• Poland: WWII Losses Caused by Germany Worth $1.3 Trillion

    A parliamentary committee in Poland has filed its estimate on the economic damage caused by Germany’s invasion and occupation in World War II. Germany responded that it considers the issue “closed.”

  • Russia's Stranglehold on the World's Nuclear Power Cycle

    Since Russia invaded Ukraine on February 24, countries supporting Ukraine have imposed several packages of sanctions targeting Russia’s lucrative energy industry (mostly oil, gas, and coal. Ukrainian President Volodymyr Zelenskiy recently called on the international community to come up with a stronger response and ban Russian imports from yet another sector: nuclear power. But blocking and replacing Russia’s deliveries of uranium, reactors, and nuclear technology to the rest of the world is easier said than done.

  • Tipping the Balance Between Global Rivals

    Seeking to understand how trade policies fueled China’s rise and continue to determine geopolitical winners and losers.

  • The Economic Weapon: The Growing Use of Sanctions as a Tool of War

    The war in Ukraine has put economic sanctions in the global spotlight. In his book, Nicholas Mulder traces the first use of sanctions back to the Peloponnesian War, but says that it was only in the globalizing world of the 20th century that sanctions moved to center stage. Ironically, as the use of sanctions has surged, their chances of success have plummeted.

  • China Has a New Global Development Initiative, but Who Will Actually Benefit from It?

    China is a major player in world affairs, representing the second-largest economy in the world after the United States. A year after assuming power in 2012, President Xi Jinping announced the creation of the so-called Belt and Road Initiative, a massive infrastructure project designed to increase investment and promote economic development in many of the world’s poor nations. In the past year, Xi has advanced another idea – the Global Development Initiative.

  • Chinese Subsidiary of British Investment Bank Now Includes Communist Party Committee

    British bank and financial services giant HSBC, a longtime presence in East Asia, has become the first foreign lender to install a Chinese Communist Party committee in its investment banking subsidiary in China.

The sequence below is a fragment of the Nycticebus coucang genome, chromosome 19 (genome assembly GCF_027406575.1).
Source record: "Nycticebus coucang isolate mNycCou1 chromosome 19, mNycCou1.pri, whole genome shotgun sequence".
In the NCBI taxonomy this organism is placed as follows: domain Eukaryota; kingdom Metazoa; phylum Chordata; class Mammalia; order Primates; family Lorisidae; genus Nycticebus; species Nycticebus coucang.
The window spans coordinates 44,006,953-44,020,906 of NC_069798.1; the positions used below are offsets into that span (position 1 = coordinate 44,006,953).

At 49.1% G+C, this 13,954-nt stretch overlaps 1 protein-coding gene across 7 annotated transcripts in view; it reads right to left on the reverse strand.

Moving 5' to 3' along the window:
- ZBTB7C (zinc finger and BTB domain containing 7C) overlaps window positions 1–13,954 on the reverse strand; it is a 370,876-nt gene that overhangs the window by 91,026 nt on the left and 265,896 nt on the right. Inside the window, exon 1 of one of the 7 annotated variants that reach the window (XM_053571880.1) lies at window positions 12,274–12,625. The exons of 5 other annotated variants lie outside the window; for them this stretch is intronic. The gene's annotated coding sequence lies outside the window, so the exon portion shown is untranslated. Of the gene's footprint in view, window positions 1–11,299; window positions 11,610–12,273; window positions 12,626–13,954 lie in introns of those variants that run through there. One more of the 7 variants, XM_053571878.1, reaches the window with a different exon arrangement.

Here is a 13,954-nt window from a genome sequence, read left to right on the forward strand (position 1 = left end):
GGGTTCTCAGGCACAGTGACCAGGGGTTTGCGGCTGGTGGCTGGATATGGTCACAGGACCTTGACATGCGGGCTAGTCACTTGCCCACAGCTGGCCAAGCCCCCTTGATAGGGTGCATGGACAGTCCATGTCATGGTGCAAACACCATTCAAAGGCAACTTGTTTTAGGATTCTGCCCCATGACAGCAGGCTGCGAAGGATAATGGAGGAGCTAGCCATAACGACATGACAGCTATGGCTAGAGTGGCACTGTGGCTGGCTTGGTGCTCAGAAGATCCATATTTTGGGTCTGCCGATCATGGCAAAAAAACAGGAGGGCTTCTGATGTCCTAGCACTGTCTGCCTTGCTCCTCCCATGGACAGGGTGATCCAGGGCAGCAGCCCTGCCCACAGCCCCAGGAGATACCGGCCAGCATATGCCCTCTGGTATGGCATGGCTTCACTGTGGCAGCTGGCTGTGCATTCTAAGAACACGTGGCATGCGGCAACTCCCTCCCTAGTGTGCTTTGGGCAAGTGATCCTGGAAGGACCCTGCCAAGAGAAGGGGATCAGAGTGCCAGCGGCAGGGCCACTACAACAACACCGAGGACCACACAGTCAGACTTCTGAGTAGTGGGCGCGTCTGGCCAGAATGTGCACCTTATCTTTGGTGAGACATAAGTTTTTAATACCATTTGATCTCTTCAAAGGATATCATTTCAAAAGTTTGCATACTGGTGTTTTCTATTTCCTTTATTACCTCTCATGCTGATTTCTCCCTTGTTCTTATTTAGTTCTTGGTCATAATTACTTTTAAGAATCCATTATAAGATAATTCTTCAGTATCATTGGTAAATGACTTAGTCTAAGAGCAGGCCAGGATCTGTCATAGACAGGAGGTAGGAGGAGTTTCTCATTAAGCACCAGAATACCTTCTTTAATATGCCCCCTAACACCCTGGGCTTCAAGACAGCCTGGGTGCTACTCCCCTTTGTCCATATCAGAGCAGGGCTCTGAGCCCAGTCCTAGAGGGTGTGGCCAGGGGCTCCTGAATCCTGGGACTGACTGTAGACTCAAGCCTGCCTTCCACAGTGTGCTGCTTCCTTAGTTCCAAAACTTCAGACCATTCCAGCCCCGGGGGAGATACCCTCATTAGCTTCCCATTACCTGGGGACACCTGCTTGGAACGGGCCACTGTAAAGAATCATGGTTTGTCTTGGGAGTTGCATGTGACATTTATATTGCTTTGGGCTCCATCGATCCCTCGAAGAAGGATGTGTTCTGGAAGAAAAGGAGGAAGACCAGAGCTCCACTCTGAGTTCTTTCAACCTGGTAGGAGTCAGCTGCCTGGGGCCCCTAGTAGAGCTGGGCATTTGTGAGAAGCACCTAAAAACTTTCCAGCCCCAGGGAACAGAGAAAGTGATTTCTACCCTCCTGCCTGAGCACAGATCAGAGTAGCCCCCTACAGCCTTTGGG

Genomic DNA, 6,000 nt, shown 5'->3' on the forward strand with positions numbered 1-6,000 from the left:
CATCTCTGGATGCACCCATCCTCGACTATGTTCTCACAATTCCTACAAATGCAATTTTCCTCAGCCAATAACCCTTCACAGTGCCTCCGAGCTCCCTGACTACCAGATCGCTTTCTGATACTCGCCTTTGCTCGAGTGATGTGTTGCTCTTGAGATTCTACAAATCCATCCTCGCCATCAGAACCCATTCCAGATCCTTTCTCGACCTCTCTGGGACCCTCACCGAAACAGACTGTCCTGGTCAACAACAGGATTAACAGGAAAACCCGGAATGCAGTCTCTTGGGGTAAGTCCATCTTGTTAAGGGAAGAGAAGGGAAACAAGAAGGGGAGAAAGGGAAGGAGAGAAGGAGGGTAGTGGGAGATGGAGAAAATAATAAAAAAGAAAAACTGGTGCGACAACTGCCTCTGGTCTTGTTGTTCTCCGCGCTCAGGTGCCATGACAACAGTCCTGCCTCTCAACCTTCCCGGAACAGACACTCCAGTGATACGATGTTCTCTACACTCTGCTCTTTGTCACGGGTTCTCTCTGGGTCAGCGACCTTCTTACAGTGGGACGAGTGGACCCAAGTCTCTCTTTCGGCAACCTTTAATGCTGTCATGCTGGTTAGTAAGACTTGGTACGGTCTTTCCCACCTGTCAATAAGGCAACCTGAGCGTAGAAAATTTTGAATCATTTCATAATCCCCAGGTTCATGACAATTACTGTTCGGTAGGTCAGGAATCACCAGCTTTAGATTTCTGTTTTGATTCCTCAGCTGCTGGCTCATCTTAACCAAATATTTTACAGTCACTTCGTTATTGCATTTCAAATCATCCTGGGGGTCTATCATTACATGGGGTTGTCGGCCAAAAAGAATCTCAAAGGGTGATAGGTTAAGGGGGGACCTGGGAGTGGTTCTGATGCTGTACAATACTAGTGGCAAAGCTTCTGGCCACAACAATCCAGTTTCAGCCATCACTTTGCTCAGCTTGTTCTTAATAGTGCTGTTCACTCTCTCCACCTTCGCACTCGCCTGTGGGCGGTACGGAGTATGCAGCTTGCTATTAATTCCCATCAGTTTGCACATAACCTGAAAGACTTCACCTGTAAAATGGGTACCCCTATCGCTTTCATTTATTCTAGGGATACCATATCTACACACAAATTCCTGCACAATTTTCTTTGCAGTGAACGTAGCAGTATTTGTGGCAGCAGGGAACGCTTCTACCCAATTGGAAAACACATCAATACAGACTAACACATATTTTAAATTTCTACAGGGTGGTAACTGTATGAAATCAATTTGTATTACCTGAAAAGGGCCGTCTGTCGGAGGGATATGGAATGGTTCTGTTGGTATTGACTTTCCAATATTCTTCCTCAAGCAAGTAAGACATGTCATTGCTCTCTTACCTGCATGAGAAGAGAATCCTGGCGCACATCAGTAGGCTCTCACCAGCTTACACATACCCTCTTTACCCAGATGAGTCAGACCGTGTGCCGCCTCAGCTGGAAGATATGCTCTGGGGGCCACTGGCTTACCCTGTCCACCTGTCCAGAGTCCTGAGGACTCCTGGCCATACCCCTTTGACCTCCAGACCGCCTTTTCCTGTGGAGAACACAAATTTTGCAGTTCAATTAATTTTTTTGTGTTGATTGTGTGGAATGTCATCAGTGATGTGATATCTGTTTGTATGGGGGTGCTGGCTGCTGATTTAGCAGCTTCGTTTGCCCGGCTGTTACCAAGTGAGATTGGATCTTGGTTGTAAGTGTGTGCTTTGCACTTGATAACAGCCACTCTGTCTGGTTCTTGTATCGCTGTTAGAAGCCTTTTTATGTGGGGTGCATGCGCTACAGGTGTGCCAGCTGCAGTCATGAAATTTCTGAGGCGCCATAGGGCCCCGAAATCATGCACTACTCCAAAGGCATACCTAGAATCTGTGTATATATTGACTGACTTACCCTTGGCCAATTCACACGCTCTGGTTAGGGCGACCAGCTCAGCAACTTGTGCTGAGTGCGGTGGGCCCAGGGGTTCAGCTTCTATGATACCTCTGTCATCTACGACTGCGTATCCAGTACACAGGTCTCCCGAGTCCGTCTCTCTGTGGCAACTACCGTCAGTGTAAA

• Sanctions Are Crippling Russia's Economy: Study

    Researchers at Yale University say the Russian economy is suffering massive damage due to Western sanctions, despite Moscow downplaying the effect.

  • Europe’s Energy Choice

    Russia’s war in Ukraine and the disruption of Russian gas exports to Europe has triggered an energy crunch, with price spikes unlike anything seen since 1973. And the situation will get worse before it gets better. Responding to the immediate energy crisis in the right way will help to address the broader climate challenge. Authorities must both buffer the shock of the gas crunch in the short term, and accelerate the transition to clean energy in the long -term.

  • Anti-Israel Activists Co-opt American Tragedies to Target Israel

    Prominent anti-Israel groups and individuals have sought to tether American issues such as gun violence and limits on abortion rights to the Israeli-Palestinian conflict, doubling down on anti-Zionist tropes and false accusations against the state of Israel.

  • Global Supply Chains Remain Resilient in the Wake of Natural Disasters

    International trade links bind countries together in ways that are difficult to untangle following a crisis. While many U.S. policy makers are calling for reshoring and nearshoring to combat trade disruptions caused by COVID-19, new research suggests retrenchment of global supply chains is unlikely to happen in the post-pandemic context.

  • Calls Rise in Congress to Designate Russia a State Sponsor of Terrorism

    As Russian attacks on civilian sites are reported on a near-daily basis, pressure is mounting on the Biden administration to officially designate Russia as a state sponsor of terrorism.

  • Rare Earths in Australia Must Be About More Than Mining

    REEs are a group of 17 metals—15 elements from the lanthanide series and two chemically similar elements, scandium and yttrium. Each has unique properties vital for a range of commercial and defense technologies, including batteries, high-powered magnets and electronic equipment. China’s rare-earth production exceeds that of the world’s second-largest producer, the U.S., by more than 100,000 tons per year. The U.S. still relies on China for most rare-earth imports. In some cases, like heavy REE processing, China has 100 percent control of the market.

  • Americans Feel More Threatened Than Britons by China's Rise

    Americans were more likely than people living in the UK to feel threatened by China’s growth as a world power, a new survey shows.

  • Examining Scenarios of U.S.-China War Over Taiwan

    For years, U.S. policy has been to effectively deter a military conflict in the Taiwan Strait while preparing for contingencies in the event of a Chinese attack. More recently, top officials from President Joe Biden’s administration have repeatedly warned against Beijing’s use of force to alter the status quo.

  • Don't Cut Research Ties with China: U.K. Academics

    A new study involving more than 80 U.K.-based academics from a range of disciplines and institutions finds a resounding appetite for continued collaboration with Chinese colleagues, despite acknowledged tension over security concerns.